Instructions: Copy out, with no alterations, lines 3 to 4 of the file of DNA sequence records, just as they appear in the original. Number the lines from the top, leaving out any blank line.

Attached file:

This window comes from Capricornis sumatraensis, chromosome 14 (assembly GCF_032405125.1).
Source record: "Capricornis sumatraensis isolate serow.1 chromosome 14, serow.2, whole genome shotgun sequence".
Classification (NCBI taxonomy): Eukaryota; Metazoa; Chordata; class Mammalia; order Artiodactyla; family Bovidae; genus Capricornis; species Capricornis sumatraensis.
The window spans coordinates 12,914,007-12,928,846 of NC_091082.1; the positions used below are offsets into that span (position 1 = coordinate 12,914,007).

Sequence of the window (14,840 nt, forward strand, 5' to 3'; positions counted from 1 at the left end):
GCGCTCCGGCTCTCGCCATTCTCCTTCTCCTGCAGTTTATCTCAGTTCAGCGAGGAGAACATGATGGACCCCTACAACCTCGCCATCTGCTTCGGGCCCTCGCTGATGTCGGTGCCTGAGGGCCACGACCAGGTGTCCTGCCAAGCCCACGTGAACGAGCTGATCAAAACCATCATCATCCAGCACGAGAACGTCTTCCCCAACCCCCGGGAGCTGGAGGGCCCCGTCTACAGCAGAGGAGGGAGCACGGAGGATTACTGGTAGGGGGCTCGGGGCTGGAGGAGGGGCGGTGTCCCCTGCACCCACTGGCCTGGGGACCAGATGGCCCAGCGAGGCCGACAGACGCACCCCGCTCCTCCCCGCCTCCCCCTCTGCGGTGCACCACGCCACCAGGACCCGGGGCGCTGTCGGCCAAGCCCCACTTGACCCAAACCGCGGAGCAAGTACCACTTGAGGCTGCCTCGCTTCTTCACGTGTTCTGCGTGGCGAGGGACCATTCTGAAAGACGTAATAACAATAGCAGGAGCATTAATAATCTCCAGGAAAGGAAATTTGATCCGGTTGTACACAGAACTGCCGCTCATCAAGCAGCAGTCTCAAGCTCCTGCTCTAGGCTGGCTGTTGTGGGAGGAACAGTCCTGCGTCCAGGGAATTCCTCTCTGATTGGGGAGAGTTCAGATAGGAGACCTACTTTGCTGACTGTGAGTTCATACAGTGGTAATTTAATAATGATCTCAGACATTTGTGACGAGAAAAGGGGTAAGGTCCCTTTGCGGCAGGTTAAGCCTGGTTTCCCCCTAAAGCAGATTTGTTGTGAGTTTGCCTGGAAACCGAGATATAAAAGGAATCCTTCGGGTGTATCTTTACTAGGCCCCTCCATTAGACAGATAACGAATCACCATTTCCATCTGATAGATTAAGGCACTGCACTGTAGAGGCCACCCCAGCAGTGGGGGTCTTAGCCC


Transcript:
Classification (NCBI taxonomy): Eukaryota; Metazoa; Chordata; class Mammalia; order Artiodactyla; family Bovidae; genus Capricornis; species Capricornis sumatraensis.
The window spans coordinates 12,914,007-12,928,846 of NC_091082.1; the positions used below are offsets into that span (position 1 = coordinate 12,914,007).